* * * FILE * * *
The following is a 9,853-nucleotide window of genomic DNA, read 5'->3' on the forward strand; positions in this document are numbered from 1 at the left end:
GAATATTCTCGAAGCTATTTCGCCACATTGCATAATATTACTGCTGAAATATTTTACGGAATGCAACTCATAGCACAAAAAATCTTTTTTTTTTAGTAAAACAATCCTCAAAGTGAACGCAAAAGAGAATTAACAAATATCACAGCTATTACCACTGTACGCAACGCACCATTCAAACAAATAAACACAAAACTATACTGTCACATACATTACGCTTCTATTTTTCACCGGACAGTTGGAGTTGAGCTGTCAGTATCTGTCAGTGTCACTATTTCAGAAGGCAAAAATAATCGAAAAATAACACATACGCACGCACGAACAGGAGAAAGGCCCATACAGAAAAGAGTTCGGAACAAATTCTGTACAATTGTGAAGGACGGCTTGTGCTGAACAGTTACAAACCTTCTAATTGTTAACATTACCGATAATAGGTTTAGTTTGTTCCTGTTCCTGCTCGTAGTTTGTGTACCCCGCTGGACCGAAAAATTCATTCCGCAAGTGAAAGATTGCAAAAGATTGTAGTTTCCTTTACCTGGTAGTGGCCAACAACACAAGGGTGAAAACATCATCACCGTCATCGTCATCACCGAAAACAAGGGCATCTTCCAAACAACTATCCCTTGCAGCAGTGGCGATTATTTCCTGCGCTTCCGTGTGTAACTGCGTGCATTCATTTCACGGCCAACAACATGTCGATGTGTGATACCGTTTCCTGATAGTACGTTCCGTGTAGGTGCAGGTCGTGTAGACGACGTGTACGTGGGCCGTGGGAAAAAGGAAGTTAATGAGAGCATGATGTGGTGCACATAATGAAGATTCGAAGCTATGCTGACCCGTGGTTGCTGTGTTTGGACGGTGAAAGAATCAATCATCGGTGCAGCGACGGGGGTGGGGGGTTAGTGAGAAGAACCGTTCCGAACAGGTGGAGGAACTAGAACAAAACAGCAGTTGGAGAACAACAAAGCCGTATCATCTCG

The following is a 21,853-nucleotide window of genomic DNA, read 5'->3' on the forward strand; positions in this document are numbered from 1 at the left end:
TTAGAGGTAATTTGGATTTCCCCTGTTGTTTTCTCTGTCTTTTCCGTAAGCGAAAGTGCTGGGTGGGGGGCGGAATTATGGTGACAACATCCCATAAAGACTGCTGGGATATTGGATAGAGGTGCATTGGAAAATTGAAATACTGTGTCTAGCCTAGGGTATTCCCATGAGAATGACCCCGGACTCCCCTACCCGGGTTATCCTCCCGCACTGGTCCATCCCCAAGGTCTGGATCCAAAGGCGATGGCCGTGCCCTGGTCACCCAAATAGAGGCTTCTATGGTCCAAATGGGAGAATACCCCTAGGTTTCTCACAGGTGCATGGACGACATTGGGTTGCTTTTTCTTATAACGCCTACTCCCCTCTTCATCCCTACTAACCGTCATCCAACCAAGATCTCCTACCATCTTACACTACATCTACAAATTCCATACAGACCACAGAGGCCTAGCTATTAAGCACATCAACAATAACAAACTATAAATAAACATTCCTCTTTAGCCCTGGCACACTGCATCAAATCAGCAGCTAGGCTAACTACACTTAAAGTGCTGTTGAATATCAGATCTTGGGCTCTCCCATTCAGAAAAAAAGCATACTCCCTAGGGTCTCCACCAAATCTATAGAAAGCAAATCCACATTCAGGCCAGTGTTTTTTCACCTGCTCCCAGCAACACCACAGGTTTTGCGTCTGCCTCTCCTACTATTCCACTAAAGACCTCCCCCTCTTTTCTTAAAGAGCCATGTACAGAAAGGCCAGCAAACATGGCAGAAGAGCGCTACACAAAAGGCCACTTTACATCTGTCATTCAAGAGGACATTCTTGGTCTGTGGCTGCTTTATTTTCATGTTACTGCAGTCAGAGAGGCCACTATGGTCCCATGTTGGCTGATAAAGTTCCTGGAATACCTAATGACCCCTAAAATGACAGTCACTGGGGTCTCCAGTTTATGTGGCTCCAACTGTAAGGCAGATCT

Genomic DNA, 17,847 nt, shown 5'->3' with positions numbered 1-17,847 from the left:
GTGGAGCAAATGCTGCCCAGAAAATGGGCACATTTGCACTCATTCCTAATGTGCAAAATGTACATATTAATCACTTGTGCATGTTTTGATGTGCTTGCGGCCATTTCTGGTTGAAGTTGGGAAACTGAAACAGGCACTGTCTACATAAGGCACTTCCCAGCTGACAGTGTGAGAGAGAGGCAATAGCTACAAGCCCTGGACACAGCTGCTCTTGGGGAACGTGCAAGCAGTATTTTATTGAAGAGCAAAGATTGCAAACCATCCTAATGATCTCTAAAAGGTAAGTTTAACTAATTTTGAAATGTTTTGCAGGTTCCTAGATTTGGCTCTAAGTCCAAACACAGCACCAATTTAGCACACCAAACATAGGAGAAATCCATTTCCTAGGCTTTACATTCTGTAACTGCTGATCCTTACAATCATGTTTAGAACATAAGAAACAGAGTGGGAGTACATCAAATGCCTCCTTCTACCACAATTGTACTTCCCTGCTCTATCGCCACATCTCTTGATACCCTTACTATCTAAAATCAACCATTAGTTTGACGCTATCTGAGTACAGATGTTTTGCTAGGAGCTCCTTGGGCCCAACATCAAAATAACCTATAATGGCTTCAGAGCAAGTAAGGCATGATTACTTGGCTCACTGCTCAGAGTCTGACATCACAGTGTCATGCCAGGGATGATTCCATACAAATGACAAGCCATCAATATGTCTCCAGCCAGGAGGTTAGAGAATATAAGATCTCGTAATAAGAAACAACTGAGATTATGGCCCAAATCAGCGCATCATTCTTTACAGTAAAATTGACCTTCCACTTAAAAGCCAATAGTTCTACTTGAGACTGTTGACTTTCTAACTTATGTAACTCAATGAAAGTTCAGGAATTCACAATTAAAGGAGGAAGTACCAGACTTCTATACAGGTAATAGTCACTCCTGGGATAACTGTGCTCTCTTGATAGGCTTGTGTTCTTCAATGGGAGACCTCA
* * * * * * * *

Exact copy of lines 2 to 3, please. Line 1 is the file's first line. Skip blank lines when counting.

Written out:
GAATATTCTCGAAGCTATTTCGCCACATTGCATAATATTACTGCTGAAATATTTTACGGAATGCAACTCATAGCACAAAAAATCTTTTTTTTTTAGTAAAACAATCCTCAAAGTGAACGCAAAAGAGAATTAACAAATATCACAGCTATTACCACTGTACGCAACGCACCATTCAAACAAATAAACACAAAACTATACTGTCACATACATTACGCTTCTATTTTTCACCGGACAGTTGGAGTTGAGCTGTCAGTATCTGTCAGTGTCACTATTTCAGAAGGCAAAAATAATCGAAAAATAACACATACGCACGCACGAACAGGAGAAAGGCCCATACAGAAAAGAGTTCGGAACAAATTCTGTACAATTGTGAAGGACGGCTTGTGCTGAACAGTTACAAACCTTCTAATTGTTAACATTACCGATAATAGGTTTAGTTTGTTCCTGTTCCTGCTCGTAGTTTGTGTACCCCGCTGGACCGAAAAATTCATTCCGCAAGTGAAAGATTGCAAAAGATTGTAGTTTCCTTTACCTGGTAGTGGCCAACAACACAAGGGTGAAAACATCATCACCGTCATCGTCATCACCGAAAACAAGGGCATCTTCCAAACAACTATCCCTTGCAGCAGTGGCGATTATTTCCTGCGCTTCCGTGTGTAACTGCGTGCATTCATTTCACGGCCAACAACATGTCGATGTGTGATACCGTTTCCTGATAGTACGTTCCGTGTAGGTGCAGGTCGTGTAGACGACGTGTACGTGGGCCGTGGGAAAAAGGAAGTTAATGAGAGCATGATGTGGTGCACATAATGAAGATTCGAAGCTATGCTGACCCGTGGTTGCTGTGTTTGGACGGTGAAAGAATCAATCATCGGTGCAGCGACGGGGGTGGGGGGTTAGTGAGAAGAACCGTTCCGAACAGGTGGAGGAACTAGAACAAAACAGCAGTTGGAGAACAACAAAGCCGTATCATCTCG

The following is a 21,853-nucleotide window of genomic DNA, read 5'->3' on the forward strand; positions in this document are numbered from 1 at the left end: